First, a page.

The Campagnolo Super Record was the ultimate derailleur of its time. All sorts of outrageous claims were made for it - the aluminium was some sort of super special alloy, the black anodising was some kind of super special coating etc. etc... One colleague of mine once explained that Campagnolo was the only company in the whole wide world that could work with ‘magnetesium’ - which was fortunate as making products from a non-existent material must be the ultimate example of niche marketing.
The truth is a little more mundane. The knuckles are exactly the knuckles from the Nuovo Record. The aluminium used is exactly the alloy used in the Nuovo Record. Black anodising is - wait for it - black anodising. The parallelogram plates are exactly the parallelogram plates of the Nuovo Record, but with the characters 'SUPER' replacing the characters 'NUOVO'.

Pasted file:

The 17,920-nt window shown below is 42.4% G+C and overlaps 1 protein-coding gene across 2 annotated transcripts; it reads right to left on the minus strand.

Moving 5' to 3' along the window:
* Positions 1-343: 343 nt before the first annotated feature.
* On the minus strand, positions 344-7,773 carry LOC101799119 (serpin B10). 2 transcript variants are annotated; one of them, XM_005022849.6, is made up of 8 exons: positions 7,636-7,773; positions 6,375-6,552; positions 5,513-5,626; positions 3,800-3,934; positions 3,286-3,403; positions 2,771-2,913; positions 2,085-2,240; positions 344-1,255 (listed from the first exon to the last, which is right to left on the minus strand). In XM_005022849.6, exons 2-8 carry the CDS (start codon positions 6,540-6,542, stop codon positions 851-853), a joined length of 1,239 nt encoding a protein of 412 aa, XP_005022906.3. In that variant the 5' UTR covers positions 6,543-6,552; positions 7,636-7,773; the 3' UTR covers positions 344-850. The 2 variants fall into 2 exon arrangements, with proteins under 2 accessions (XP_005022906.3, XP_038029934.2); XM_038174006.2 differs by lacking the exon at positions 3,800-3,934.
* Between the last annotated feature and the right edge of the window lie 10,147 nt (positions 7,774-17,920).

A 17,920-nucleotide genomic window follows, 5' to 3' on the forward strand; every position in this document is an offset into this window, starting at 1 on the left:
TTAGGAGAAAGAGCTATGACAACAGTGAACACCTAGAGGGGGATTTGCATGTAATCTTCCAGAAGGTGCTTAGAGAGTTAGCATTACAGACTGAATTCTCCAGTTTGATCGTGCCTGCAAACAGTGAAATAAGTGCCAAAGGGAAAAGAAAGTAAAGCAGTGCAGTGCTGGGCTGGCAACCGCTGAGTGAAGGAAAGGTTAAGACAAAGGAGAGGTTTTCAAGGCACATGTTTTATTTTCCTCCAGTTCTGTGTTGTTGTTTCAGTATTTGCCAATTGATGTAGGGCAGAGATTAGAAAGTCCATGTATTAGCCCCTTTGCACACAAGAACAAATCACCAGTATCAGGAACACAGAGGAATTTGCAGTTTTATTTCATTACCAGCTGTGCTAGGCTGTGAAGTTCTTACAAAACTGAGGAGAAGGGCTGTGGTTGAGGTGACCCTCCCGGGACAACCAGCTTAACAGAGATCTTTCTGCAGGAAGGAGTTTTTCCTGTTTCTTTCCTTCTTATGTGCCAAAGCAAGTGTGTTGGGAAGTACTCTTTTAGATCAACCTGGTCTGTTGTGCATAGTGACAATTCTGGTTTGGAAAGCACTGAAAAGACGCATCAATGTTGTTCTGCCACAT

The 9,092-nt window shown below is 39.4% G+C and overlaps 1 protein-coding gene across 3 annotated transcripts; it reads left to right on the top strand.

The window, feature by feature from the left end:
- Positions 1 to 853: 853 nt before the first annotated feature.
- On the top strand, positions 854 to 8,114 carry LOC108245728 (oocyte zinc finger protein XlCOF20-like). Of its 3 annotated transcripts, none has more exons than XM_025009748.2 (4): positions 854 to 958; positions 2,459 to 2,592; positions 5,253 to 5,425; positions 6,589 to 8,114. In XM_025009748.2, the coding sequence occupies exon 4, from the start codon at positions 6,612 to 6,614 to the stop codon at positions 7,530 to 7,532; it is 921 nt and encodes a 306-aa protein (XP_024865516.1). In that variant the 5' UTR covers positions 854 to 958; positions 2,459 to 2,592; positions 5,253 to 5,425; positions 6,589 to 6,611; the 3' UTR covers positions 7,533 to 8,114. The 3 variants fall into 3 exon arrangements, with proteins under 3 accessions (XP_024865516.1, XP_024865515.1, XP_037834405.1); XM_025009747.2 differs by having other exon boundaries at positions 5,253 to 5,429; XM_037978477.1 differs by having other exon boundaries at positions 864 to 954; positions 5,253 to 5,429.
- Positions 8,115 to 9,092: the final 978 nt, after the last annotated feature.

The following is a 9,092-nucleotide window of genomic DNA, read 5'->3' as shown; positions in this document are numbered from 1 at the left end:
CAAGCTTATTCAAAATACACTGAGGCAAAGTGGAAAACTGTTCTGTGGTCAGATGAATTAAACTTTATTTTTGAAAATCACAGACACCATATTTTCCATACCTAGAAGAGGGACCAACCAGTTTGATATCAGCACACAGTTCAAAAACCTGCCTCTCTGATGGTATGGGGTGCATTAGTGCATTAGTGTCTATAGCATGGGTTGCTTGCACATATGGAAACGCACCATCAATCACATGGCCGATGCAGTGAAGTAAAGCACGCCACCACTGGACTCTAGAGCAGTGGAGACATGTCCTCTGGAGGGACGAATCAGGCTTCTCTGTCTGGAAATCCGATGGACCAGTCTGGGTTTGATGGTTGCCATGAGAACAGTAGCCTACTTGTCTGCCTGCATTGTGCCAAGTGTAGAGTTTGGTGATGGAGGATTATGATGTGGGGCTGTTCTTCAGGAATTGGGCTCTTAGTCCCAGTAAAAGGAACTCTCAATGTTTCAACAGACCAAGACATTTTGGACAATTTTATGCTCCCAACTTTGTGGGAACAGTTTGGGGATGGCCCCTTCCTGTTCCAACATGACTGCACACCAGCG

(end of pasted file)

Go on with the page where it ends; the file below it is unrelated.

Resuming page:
The real technical difference is the use of lightweight titanium for the two large allen key bolts and, err, that's it. But, of course, the biggest ‘improvement’ was that the Super Record inexplicably cost nearly twice as much as the already insanely expensive Nuovo Record.
Despite debunking Campagnolo’s (and the horde of Campagnolo groupies’) myths, the Super Record remains something special. Like a £10,000 mechanical Breitling watch that is fractionally less good at keeping time than a £10 quartz Casio, function does not tell the whole story. The Super Record feels great in your hand, has a timeless look, and seems valuable simply because it was once so ludicrously expensive. It’s hard to define what makes a classic - but whatever it is the Campagnolo Super Record has it in spades.
The first generation of Campagnolo Super Record derailleurs was introduced in 1973. I believe that this example dates from 1977. Some of its distinguishing features are:
One of the the laws of nature is that there is always someone out there who knows more about Campagnolo than you do. If you are that person, please feel free to let me know about any errors or omissions!
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